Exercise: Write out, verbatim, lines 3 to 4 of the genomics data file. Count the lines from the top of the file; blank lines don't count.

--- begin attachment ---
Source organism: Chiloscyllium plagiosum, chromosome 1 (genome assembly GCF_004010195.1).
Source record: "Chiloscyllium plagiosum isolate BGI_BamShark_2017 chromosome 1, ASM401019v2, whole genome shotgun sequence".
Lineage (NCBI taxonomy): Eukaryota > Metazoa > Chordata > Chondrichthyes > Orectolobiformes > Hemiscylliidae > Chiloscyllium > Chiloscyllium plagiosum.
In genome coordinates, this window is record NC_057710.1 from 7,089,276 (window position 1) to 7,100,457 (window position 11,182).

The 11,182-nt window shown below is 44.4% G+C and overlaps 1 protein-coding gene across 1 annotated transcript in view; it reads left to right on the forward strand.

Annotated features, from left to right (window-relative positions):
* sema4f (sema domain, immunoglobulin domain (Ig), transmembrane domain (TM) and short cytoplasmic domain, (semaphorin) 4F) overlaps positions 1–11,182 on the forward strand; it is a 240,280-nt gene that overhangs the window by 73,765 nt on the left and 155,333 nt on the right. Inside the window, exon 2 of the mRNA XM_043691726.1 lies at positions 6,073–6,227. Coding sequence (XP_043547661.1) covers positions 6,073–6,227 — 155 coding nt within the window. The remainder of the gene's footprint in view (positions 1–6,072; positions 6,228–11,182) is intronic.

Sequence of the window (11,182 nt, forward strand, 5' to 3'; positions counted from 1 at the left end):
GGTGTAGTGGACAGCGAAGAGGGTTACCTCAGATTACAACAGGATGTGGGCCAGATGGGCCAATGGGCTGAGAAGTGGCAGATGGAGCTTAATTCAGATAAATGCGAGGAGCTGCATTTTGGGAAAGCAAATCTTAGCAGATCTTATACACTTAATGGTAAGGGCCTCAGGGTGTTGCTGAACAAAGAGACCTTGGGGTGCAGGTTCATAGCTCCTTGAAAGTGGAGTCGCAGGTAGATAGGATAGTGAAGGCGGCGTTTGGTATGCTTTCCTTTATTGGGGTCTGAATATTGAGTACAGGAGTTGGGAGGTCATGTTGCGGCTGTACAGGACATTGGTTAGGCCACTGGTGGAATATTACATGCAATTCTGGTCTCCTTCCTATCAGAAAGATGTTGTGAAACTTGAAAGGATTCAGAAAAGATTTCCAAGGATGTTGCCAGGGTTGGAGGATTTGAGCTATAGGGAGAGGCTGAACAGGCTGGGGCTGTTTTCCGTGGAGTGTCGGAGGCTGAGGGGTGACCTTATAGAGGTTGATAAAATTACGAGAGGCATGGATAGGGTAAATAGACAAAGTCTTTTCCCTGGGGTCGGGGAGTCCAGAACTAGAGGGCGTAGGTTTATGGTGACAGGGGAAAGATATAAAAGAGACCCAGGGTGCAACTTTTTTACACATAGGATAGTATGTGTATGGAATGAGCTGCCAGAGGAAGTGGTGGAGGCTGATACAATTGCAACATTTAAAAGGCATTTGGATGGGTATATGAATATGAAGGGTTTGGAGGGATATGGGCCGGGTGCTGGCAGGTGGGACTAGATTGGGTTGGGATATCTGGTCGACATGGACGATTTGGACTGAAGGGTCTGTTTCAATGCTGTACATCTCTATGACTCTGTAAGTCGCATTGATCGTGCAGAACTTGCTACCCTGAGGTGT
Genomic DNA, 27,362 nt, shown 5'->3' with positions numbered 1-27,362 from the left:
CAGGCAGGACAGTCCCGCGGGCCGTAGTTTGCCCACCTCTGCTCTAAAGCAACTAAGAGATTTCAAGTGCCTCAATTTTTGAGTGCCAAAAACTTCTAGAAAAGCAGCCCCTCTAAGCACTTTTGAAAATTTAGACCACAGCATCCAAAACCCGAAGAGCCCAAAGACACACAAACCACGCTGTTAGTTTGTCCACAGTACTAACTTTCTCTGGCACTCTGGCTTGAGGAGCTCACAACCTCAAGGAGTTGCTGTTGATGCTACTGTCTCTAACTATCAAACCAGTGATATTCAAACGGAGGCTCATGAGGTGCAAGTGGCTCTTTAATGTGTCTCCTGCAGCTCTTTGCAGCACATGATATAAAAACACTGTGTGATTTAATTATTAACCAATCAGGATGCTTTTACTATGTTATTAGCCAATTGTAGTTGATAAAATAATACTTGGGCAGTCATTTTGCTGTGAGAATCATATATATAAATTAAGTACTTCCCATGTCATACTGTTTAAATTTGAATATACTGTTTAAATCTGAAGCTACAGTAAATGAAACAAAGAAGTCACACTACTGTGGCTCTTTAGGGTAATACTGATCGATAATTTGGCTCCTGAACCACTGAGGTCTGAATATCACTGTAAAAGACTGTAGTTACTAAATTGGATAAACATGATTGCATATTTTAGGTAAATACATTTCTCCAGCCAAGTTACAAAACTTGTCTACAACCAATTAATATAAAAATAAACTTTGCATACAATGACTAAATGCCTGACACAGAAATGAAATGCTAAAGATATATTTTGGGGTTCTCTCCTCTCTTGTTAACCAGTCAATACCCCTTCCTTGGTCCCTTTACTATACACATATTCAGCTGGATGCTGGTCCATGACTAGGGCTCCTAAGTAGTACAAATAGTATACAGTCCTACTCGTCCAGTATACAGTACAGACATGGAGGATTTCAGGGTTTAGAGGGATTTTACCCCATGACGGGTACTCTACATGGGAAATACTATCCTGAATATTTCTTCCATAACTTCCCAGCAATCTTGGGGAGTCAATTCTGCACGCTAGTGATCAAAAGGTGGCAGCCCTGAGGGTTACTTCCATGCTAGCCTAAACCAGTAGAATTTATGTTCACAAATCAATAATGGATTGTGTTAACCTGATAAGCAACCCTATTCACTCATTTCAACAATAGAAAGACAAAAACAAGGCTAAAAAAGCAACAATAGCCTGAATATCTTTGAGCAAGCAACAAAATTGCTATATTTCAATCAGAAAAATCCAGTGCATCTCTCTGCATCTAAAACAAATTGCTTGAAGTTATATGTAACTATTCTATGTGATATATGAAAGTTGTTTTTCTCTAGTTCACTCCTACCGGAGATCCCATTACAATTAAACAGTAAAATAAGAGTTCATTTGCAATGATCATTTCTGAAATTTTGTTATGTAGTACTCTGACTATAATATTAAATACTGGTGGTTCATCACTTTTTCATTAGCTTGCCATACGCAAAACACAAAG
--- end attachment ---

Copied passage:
Lineage (NCBI taxonomy): Eukaryota > Metazoa > Chordata > Chondrichthyes > Orectolobiformes > Hemiscylliidae > Chiloscyllium > Chiloscyllium plagiosum.
In genome coordinates, this window is record NC_057710.1 from 7,089,276 (window position 1) to 7,100,457 (window position 11,182).